Sport: Wheels Around France

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Few U. S. schoolboys know or care who won Manhattan's last six-day bicycle race. Nine out of ten French schoolboys know who won the Tour de France last year and care very much who wins this year. And many a French sport lover in the provinces may see the Tour de France cyclists without undue effort because the race, starting and ending in Paris, is a four-week 2,600-mile, clockwise grind around the mountains and seacoasts that fringe the country. One day last week 60 grim-faced entrants, jockey caps pulled low and rumps raised high, whizzed north down the slopes of Montmartre, bound for Lille, end of the first day's 162-mile run in France's sport-event-of-the-year.

L'Auto, Paris sportpaper, founded the race in 1903 as a circuit of the Auvergne highlands, enlarged it by stages to its present scale. L'Auto foots the bills for meals & lodging, furnishes to each contestant his bicycle, as many tires as he can wear out, $2.64 per day for pin-money. This year publicity-seeking merchants have scraped up 800,000 francs ($52,800) for prizes. The winner of each of the 23 daily laps gets 1,.000 francs ($660).

The race is not open to any young man with stout legs, strong lungs and a fondness for an energetic vacation at someone else's expense. Entrants must all have proved their mettle in other major contests. The 1934 field is composed of five national teams—France, Italy, Belgium, Germany, Spain-Switzerland — of eight men each, and 20 independents (les isoles). Since the war Belgians have won the race six times, Frenchmen five times, an Italian twice, a Luxembourger twice.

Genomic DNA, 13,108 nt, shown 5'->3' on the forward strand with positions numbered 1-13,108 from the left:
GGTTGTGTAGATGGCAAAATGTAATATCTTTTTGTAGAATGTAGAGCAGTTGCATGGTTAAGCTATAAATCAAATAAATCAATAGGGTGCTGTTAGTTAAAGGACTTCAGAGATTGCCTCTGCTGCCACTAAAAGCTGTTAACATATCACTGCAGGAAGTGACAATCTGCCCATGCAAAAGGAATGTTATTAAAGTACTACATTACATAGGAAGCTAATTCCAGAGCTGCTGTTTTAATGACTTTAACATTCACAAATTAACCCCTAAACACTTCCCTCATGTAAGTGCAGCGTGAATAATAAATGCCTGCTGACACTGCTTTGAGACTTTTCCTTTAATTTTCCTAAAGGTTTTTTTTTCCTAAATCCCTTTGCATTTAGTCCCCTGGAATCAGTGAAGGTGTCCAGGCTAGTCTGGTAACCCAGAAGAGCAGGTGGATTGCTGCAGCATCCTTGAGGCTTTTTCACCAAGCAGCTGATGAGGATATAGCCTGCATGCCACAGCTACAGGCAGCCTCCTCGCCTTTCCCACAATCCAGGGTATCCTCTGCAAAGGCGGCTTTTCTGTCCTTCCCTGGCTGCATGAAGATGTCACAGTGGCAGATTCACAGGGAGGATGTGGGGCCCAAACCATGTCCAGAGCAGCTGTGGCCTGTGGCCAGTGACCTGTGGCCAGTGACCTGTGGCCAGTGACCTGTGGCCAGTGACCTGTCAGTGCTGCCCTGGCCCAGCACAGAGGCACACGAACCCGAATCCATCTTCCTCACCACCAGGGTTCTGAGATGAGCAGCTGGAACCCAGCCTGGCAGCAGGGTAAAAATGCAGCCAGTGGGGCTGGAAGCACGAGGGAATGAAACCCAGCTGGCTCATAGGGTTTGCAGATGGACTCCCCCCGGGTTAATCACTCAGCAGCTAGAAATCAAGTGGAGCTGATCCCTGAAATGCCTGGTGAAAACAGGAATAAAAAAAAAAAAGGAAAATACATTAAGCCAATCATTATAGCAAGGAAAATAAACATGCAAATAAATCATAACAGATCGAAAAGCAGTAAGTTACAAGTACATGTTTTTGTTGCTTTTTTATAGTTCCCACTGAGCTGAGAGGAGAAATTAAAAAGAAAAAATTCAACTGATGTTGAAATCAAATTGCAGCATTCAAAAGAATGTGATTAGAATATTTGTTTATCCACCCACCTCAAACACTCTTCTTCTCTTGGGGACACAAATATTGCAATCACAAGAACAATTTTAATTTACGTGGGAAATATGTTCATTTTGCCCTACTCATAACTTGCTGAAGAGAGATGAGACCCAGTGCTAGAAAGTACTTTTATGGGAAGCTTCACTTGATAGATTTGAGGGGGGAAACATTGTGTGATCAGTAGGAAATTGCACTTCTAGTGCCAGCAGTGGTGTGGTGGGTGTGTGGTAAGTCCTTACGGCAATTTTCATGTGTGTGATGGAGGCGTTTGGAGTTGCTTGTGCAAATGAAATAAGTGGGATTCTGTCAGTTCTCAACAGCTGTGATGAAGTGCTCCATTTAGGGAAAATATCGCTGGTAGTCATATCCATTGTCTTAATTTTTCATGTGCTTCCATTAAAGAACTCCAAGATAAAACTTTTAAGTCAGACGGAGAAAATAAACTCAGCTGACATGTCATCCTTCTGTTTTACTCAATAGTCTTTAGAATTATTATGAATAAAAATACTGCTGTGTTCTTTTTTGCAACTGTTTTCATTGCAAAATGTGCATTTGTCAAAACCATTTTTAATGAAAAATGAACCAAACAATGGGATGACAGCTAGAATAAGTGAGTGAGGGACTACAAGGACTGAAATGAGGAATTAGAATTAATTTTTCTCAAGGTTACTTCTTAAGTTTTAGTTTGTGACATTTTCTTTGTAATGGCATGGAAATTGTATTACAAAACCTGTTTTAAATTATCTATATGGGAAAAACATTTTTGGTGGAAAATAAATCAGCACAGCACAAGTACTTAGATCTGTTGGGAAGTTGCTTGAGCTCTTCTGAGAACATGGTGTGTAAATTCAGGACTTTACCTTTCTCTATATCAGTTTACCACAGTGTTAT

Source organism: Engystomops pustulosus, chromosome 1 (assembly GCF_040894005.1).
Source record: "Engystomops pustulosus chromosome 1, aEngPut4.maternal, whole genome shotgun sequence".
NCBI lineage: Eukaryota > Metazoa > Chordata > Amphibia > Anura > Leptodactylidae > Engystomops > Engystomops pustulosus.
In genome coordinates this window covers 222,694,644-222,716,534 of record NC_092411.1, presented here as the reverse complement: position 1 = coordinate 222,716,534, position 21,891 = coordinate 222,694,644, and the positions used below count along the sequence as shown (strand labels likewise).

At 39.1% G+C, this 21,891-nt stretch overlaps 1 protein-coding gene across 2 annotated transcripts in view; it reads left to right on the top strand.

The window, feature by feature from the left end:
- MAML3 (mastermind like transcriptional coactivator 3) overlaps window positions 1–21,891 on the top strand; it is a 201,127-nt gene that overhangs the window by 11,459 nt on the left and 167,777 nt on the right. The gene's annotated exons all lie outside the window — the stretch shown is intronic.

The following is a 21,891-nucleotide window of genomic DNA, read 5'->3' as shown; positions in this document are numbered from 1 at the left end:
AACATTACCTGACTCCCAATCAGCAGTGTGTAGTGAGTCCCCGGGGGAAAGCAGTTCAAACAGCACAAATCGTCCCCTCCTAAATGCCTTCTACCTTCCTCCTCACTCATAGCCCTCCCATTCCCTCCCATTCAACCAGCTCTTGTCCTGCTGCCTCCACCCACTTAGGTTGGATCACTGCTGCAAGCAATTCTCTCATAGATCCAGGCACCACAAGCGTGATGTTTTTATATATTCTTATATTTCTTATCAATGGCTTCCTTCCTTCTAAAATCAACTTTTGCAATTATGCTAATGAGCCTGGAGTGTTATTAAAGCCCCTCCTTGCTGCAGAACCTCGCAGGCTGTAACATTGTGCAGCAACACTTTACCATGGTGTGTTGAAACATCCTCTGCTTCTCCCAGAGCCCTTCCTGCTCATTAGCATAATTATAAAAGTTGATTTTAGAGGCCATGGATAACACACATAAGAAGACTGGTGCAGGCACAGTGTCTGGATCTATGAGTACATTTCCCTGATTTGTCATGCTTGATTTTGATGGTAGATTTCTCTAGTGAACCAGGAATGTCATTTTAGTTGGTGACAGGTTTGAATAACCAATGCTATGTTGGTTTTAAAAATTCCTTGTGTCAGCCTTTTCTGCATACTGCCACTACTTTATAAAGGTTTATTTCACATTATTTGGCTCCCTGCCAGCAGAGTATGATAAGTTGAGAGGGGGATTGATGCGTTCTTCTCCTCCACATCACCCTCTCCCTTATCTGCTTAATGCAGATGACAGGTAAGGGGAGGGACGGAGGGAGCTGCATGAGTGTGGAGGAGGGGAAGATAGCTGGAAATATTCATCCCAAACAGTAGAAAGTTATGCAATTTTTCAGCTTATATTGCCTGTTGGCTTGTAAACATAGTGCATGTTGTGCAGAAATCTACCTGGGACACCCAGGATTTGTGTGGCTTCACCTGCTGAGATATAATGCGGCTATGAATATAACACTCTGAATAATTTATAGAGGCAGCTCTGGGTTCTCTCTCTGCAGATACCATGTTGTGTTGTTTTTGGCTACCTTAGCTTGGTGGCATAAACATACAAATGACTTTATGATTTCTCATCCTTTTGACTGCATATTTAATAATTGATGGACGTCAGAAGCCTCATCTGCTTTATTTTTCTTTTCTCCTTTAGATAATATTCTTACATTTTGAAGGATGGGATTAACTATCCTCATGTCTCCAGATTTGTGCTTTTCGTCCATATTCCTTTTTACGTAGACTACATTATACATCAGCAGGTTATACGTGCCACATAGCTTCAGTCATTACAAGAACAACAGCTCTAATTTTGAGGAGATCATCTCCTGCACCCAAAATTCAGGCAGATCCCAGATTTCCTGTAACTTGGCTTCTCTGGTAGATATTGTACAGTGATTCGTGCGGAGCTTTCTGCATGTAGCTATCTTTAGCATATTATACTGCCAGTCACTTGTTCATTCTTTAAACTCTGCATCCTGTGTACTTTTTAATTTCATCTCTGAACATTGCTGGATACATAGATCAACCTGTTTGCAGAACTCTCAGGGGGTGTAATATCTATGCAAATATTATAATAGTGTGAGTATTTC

The flock was hardly out of Paris last week when many among them began to munch bananas, eggs, chocolate, harlequins which they produced from the pockets of their sleeveless sweaters. At meal stops they are handed knapsacks of food & drink to consume en route. The Tour de France is marked by few grisly spills such as punctuate the Madison Square Garden grinds. As a rule the riders bowl along in a good-humored cluster, sprint near the end of the run for the daily prize money. On the windy seacoasts they take turns riding on the windward side of the pack. One race was so swift and grim that after the finish a rider was reported to have bought a train ticket over the route so that he could inspect the scenery.

Because France has won the last four races, one of her sons is confidently expected to repeat this year. Chief French hopes are Georges Speicher, last year's winner who has enough spare breath during the race for a steady stream of quips and japes; Roger Lapébie. bashful young Bordelais who won seven major events in 1933; Antonin Magne, laconic Auvergnat farmer who is called "The eternal runner-up''; Charles Pélissier, cameo-profiled idol of schoolboys. Dashing, excitable captain of this year's French team, Pelissier has won important races for ten years, never the Tour de France. Half of France hopes he will come in first; the other half prays he will finish last.

Pélissier, Lapébie and Speicher are sprint specialists. Best climber in the race is Vicente Treuba, "Le Roi des Montagnes,'' a minuscule Spaniard who propels his 110-lb. body up the steepest slopes without leaving the saddle.